Giving Santa some help

THE Santa Shoebox Project, which collects gifts for underprivileged children, has “kicked off with gusto”, says Eastern Cape and Nelson Mandela Bay coordinator Kim Keen.
The Walmer resident said the project identified 32 facilities. The initial target for shoe boxes was 2675 – a far cry from the 150 they started with two years ago when they distributed to just four facilities.
There are another nine facilities on the waiting list, depending the demand of the Eastern Cape public. This will bring the target of boxes to more than 3000.
The aim of the project is to bring joy to children during the festive season, especially those from vulnerable backgrounds who may not have received Christmas gifts before.
The non-profit organisation was started in 2006 in Cape Town and in 2010 Keen took the job of the Eastern Cape coordinator.
“I made inquiries about the project towards the end of 2009. The project first came to the Eastern Cape the following year,” Keen said.
She first heard about the project after reading about it in an in-flight magazine on her way to visit her young grandsons. She thought it was a wonderful concept and figured it would work well in the Eastern Cape.
“My gran instilled the value of giving and the importance of tradition in me and, after becoming a granny for the second time, I knew I wanted to do something to leave as a legacy to my grandsons.”
Keen encourages people to involve their children or grandchildren as the essence of the project is to teach children the joy of giving. One of the ways they could do this is by letting children choose and fill gift boxes and decorate and label them too.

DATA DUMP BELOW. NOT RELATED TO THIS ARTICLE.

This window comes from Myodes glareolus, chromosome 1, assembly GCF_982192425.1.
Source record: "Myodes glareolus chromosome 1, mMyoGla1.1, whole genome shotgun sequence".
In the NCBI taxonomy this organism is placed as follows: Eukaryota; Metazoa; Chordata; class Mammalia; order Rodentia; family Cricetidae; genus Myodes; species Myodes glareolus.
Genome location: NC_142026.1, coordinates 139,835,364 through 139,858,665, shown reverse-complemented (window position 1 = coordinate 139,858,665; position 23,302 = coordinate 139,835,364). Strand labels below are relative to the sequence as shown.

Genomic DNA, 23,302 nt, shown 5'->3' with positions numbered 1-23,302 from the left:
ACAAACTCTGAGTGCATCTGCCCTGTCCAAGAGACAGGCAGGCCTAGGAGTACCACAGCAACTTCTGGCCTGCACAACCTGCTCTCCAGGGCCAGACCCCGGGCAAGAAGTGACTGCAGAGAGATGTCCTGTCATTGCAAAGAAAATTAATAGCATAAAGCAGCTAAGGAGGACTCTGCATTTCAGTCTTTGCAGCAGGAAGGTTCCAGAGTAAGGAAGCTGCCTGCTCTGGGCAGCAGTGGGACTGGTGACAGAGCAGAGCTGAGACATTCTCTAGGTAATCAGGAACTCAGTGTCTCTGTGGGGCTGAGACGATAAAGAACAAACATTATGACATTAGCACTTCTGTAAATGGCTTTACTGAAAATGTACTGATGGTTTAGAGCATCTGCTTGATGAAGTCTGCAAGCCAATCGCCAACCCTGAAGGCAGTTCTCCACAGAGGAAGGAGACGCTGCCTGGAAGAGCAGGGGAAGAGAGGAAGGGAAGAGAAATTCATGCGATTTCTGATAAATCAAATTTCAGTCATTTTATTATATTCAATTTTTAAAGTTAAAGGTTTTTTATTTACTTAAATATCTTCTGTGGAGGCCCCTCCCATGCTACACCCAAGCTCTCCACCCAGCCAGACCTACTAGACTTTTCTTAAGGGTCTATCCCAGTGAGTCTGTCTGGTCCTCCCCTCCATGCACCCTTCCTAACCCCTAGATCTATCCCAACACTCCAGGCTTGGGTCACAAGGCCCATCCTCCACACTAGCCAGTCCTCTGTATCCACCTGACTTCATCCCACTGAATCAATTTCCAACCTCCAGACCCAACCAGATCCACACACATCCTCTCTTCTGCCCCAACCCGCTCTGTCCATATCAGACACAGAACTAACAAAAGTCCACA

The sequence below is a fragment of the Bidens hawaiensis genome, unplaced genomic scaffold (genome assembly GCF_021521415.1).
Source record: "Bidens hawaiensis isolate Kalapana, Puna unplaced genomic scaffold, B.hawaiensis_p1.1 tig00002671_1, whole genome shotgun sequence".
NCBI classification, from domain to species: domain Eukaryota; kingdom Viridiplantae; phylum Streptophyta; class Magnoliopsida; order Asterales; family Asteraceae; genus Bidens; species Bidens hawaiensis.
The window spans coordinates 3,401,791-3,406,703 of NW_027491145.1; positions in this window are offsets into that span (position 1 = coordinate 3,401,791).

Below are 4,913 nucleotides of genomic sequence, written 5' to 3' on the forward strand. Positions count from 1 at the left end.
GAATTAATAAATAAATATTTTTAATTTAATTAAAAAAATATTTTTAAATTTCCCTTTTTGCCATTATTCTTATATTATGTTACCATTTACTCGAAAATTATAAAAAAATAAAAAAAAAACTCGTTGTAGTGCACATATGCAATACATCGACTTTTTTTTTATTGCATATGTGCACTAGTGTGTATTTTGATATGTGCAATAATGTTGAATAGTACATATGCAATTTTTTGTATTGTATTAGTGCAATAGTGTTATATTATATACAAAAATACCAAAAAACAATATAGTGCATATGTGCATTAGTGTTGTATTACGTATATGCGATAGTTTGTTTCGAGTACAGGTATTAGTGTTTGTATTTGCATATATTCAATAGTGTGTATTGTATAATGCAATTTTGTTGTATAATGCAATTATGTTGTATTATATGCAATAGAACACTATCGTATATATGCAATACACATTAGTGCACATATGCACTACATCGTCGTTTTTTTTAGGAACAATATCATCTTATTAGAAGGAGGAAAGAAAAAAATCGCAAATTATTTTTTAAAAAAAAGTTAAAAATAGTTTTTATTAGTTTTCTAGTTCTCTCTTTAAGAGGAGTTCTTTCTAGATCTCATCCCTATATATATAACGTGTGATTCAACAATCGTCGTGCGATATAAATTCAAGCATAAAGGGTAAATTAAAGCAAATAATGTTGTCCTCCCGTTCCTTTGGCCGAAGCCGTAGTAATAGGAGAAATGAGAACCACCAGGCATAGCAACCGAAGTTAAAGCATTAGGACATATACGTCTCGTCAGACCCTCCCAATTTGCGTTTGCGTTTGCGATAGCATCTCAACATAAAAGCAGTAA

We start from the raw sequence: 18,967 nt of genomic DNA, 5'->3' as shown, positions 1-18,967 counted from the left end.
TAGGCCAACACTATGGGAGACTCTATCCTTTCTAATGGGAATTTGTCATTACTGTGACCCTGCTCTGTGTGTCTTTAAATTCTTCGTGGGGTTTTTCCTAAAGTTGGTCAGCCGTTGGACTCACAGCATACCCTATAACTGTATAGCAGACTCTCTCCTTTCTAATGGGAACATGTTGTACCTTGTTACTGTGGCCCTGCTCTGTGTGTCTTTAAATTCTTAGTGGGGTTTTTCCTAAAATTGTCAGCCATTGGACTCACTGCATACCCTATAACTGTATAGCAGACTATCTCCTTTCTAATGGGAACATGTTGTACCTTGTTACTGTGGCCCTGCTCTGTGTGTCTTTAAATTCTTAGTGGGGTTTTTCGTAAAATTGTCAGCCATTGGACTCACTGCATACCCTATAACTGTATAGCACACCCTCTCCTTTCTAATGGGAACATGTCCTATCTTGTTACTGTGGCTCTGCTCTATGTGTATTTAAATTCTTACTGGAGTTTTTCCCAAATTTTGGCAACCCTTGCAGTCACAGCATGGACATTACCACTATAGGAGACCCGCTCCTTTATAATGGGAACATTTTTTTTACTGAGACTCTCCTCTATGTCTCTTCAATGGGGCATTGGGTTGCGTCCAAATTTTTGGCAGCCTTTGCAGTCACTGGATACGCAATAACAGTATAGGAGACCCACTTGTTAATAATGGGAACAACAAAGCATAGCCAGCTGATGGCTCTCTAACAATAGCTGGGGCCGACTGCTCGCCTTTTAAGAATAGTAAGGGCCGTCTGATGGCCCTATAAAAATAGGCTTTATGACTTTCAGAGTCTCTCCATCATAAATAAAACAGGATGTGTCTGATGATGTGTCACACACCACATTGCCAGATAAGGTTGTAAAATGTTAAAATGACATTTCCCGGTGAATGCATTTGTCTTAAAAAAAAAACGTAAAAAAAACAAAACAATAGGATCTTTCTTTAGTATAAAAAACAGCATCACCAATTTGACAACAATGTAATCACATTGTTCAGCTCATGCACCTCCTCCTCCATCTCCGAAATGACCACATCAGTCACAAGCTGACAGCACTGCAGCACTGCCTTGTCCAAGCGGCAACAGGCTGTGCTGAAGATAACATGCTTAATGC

“Many children find it hard to believe that items they take for granted are cherished by the recipients.”
The Santa Shoebox network provides content guidelines for each box to make sure that every child receives a similar age appropriate gift.
The guidelines include basic necessities like toothbrushes, toothpaste, soap and face cloths, as well as sweets, educational supplies, toys and clothing. Keen said what makes the project unique is the donor knows the first name, age, gender and care institution of the child they are giving gifts to.
Keen came up with a new “pay it forward” concept this year by asking some of last year’s beneficiaries to wrap boxes this year.
What keeps Keen motivated is the look of joy and total appreciation on the faces of the children.
“The vast majority would not receive anything at the end of the year were it not for the donors as many of the children are orphans or live in abject poverty.”
The drop-off point for boxes is King’s Court Shopping Centre.
Drop-off will take place on October 26 between 8am and 6pm and on October 27 between 8am and 4pm.
For more details and to register as a donor or a volunteer visit:

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